Sometimes you just want to watch cute girls beat the crap out of everyone.
As I played River City Girls, it brought back memories of the Scott Pilgrim video game that came out back in 2010. I adore that game, but River City Girls from developer WayForward (Shantae) is a step-up. It offers more depth and character. It’s flashy, full of life, and injects some much needed variety into the beat-em up genre.
Oh, and it has great music too.
River City Girls takes place in the same world as the classic River City Ransom games. This time around though, the ladies are trying to save their boyfriends (series mainstays Kunio & Riki) after finding out they’ve been kidnapped. It’s refreshing to see a story that has always relied on the guys trying to save their girlfriends be completely flipped on its head. The whole city (literally everyone from school students to zombies) is trying to stop Kyoko and Misako, so you’re going to have to punch, kick, and dab your way to victory.
Much like its predecessors, River City Girls is a single or co-op game that is open and free for exploration. There are six “stages” such as the School or Downtown, but the entire city is interconnected. It’s pixelated, gorgeous, and vibrant. You can take the bus to travel to certain areas on the map quicker. There are hidden secrets to find, foods to eat, and items to equip to earn that coveted 100% completion. Each area flows seamlessly to the next, offering players the choice of returning to previous areas to earn some more experience to level up or to purchase healing items for a tough boss fight.
Each of the girls you’ll play as offers a different play-style depending on who you choose. Kyoko is fast with a flashier move set (I mentioned it before but I’ll mention it again, she has a dab attack. It’s amazing), where as Misako feels slower but hits like a freight train with her fists, heart-shaped purse, and even her head. As you level up, you gain access to new fighting moves to purchase at the Dojo to expand the variety of attacks you can perform. The animations all look fluid and every hit feels like there is momentum behind it as it connects. The only negative experience I had with the controls was activating the dash. You double tap in the direction you want to move, but sometimes it wouldn’t go off and I’d be at the mercy of my enemies, usually during a boss fight, causing me to die and having to restart. It was a minor nuisance, but it didn’t have an effect on my enjoyment with the game since if you do get that dreaded Game Over screen, you can continue immediately from the previous area you had entered.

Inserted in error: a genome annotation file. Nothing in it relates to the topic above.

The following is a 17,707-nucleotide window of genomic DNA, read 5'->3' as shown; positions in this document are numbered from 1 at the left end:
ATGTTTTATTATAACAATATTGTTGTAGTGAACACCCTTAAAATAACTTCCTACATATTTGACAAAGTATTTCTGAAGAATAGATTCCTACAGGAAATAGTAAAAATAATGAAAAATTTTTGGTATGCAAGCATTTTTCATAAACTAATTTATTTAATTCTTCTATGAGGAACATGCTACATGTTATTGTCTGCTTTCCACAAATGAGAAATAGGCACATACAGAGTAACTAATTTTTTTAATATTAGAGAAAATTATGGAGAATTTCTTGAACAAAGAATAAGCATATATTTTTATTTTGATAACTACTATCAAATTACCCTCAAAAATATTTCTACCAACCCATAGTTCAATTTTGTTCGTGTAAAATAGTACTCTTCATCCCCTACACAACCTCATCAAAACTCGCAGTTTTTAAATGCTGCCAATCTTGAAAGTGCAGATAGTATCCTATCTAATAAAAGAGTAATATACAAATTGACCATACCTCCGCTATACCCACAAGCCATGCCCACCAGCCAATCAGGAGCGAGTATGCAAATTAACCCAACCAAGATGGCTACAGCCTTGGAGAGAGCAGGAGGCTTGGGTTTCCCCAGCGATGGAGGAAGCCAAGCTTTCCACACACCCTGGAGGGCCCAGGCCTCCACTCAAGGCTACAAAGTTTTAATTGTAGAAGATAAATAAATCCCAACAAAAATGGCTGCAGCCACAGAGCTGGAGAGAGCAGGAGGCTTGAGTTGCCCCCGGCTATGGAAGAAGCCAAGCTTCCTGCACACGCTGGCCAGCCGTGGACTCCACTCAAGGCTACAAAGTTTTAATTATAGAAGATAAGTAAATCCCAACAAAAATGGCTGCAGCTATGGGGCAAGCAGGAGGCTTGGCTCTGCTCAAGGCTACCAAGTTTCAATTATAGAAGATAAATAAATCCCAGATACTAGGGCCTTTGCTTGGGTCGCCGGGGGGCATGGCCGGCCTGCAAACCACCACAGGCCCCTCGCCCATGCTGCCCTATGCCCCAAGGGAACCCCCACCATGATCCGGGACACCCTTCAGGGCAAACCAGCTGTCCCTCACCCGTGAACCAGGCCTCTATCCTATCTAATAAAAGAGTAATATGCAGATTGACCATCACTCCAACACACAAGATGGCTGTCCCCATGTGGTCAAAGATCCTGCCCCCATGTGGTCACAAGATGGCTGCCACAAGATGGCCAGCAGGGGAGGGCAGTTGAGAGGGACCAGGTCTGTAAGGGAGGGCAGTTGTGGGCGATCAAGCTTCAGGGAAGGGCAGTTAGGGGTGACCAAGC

A new feature added is you can recruit enemies to aid you in battle, which is a nice change from just beating everyone you see to a pulp. When summoned, they will use one of their signature moves (Security Guards throw gas grenades) before leaving the area, and trying to find them all is encouraged. If your enemy is begging for mercy, why not give them a second chance?
Also, if you are playing in single-player and decide to switch to a different girl to play as, the money and items you have earned on one of the characters will carry over to the other. It keeps a tally of what you’ve earned overall (even if you’ve spent it) and this allows you to catch up on purchasing all the abilities you haven’t earned for that character and you can jump right back into the thick of things. This sense of progression really helps bring everything together.
In between combat you’re treated to some very well made cut-scenes, some designed to look like they’ve come straight from a manga. The dialogue isn’t anything spectacular, but it is pretty funny and self-aware, poking fun at itself from time to time. Kyoko often wonders why everyone in the city fights with each other, but then continues to fight everyone in the city. NPC’s you meet are fully voice acted and will usually want your help in exchange for their services. They all have their different quirks and even the bosses (from a loner who will never forget his first love to a fashion designer that models herself after a spider) aren’t just one-dimensional, with their own personalities and intricate fight patterns for you to overcome.
The music is another highlight. It’s catchy synth pop and features talent such as Megan McDuffee, NateWantsToBattle & Chipzel. It fits perfectly with the tone of the game and is a soundtrack I could see myself listening to when I’m not playing. The sound quality overall is extremely well done, whether it’s a bone crunching punch or the beeps and boops of being in an arcade, it all really brings this cute and violent world to life.
River City Girls offers something new and refreshing for players to try out. It expands on the concepts that make River City Ransom such a cult classic after all these years, while paving its own path with its new leading ladies. – NVJ
River City Girls is now available on PS4, Nintendo Switch, Xbox One & PC
A physical version for PS4 & Nintendo Switch is available for pre-order until September 27th, 2019
PS4 review code provided by WayForward PR